I’ve been thinking a great deal lately about what I’ve inelegantly called the rise of “crap content.” I like better RWW’s “content farms” and TechCrunch’s “fast food content” to describe the new “content factories” (i.e., Demand Media and AOL). The following is from an AOL editor’s email via Business Insider:
The email, from an editor at AOL site RentedSpaces.com, encourages writers to produce 300-500 word stories fast in a style that’s “colorful, concise, [and] opinionated.” But he doesn’t want them to go too far.
“We’re not Gawker, so be friendly and authoritative.”
He tells them stories don’t have to be based on original reporting. He writes, “All we want to know for a pitch is: what’s the story, who broke it (AP, NYT, BW, Bloomberg,etc.), and how you will advance the story if you are following someone else’s reporting,” reads the email.
When writers file their copy, they’re expected to “Include 140 characters for a Tweet or Facebook update.”
AOL wants its editors to write in a way that will help Google will find their stories — that they’re “search engine optimized.” For example, the RentedSpaces editor tells his staffers to “make sure the first few words and first graf contain the critical keywords.”
Now VC Fred Wilson has written a post riffing of these ideas. It’s very consistent with some thoughts I’ve recently been having. He talks about how social networks may become increasingly relied upon as search results potentially turn into what I would contend is the online equivalent of cable TV: a wasteland of content.
We now can’t imagine the digital world without Google at its (epi)center, but a time will surely come when Google isn’t. Is that day 5, 10, 20 or 30 years from now?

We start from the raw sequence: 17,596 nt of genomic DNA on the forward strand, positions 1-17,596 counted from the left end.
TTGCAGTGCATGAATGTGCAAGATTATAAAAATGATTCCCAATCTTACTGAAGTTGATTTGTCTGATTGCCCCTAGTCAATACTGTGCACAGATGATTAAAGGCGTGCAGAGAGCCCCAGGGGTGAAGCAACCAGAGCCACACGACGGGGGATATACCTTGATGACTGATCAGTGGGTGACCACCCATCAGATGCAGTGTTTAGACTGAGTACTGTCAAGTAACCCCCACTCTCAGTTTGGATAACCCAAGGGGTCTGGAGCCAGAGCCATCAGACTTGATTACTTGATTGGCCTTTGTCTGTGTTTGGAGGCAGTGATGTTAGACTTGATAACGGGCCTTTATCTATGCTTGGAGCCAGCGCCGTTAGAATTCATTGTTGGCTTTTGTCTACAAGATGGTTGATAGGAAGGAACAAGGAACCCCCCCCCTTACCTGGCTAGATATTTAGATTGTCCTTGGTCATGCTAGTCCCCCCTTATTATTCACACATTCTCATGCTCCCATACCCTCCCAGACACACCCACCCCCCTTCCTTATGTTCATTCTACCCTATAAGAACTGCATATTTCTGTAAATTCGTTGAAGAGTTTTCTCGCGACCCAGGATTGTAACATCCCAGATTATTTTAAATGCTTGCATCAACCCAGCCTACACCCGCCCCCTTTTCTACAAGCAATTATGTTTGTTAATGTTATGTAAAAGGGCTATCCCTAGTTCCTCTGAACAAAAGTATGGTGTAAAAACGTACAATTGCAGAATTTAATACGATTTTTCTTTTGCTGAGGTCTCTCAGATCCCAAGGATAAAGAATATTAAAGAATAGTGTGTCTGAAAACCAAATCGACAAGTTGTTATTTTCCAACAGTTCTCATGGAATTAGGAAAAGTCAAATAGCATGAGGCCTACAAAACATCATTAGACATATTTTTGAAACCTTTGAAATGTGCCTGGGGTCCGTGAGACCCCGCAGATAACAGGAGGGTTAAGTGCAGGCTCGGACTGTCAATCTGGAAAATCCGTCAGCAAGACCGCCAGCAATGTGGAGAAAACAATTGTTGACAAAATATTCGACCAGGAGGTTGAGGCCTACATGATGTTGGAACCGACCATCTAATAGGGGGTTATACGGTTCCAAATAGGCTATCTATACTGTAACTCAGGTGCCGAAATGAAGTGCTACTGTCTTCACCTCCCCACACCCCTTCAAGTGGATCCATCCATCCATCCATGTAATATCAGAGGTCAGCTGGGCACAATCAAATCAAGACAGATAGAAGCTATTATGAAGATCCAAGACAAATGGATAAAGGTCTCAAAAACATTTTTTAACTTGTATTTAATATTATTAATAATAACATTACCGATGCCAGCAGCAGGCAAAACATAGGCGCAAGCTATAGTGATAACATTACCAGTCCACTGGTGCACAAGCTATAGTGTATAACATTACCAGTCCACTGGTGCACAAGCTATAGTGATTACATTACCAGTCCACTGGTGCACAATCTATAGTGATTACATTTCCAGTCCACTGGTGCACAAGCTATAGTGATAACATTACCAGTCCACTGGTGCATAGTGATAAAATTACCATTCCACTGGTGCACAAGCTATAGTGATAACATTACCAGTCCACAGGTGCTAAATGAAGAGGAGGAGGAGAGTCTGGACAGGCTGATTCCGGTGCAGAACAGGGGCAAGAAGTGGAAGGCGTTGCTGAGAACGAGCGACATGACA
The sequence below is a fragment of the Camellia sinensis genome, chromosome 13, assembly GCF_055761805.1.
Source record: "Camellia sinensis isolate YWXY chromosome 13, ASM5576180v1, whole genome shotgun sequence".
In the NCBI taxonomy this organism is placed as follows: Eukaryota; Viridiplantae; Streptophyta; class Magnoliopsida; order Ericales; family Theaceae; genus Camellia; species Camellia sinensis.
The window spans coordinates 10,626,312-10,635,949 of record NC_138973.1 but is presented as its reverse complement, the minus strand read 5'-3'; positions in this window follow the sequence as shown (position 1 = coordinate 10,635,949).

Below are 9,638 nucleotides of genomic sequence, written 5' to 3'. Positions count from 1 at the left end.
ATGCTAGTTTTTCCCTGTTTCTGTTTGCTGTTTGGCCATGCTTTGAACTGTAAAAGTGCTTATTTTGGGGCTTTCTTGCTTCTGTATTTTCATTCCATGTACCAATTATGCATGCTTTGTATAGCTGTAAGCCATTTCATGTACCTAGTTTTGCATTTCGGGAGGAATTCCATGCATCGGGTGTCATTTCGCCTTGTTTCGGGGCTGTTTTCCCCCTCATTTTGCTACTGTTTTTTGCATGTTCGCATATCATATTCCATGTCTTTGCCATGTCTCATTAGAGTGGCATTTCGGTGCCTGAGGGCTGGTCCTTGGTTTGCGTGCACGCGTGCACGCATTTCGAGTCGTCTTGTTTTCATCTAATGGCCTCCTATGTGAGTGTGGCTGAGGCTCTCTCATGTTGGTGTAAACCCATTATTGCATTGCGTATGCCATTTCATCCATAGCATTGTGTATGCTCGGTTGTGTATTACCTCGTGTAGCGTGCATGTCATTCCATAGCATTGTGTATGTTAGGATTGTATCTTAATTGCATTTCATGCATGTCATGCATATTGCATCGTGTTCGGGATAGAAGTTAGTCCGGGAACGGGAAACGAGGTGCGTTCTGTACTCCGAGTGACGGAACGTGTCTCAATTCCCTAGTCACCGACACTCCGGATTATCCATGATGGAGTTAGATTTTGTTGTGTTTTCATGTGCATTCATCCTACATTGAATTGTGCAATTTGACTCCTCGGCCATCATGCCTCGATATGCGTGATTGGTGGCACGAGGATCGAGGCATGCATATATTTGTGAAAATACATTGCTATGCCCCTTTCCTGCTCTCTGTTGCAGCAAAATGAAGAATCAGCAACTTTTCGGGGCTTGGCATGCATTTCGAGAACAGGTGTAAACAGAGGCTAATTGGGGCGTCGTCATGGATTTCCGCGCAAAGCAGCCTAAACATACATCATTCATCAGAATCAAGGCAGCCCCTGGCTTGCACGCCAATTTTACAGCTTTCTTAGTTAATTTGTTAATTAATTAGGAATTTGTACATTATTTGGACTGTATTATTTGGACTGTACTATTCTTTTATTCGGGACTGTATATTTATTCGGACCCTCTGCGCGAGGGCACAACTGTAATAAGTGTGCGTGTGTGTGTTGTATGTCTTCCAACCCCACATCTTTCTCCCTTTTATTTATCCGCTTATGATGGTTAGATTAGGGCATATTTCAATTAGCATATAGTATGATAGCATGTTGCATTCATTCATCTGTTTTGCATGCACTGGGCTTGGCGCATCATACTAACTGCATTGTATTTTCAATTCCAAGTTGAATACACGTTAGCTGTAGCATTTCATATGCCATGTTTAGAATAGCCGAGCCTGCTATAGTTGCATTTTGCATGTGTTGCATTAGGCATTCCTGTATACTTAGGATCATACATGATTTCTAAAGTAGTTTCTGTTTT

I don’t know the timing, but I do know that Google’s importance and centrality to the online ecosystem and the corresponding greater and greater focus on SEO has spawned the following model and emphasis:
- Low paid freelancers (or unpaid UGC bloggers) write short stories off press releases or original reporting somewhere else (often borderline plagarism)
- Those “content” pages are optimized for search results primarily to drive page views (for display ad CPMs). The ad is the reason for the content, which is necessary to permit indexing
- Quality is banished in favor of speed and quantity
Much of the “quality” content from traditional media — granted there is much crap coming from traditional media too — that was indexed in search results is giving way to the crap because the business models that supported quality content creation (writers, editors) are being undermined by the Internet.
In the future quality exists, and indeed becomes more important, but it becomes potentially harder to find. In this not-so-hypothetical future search remains important. But because of increasing noise in search results (or the return of noise), trust and potentially greater efficiency, people turn to word of mouth on social sites with increasing frequency.
It’s a highly plausible theory.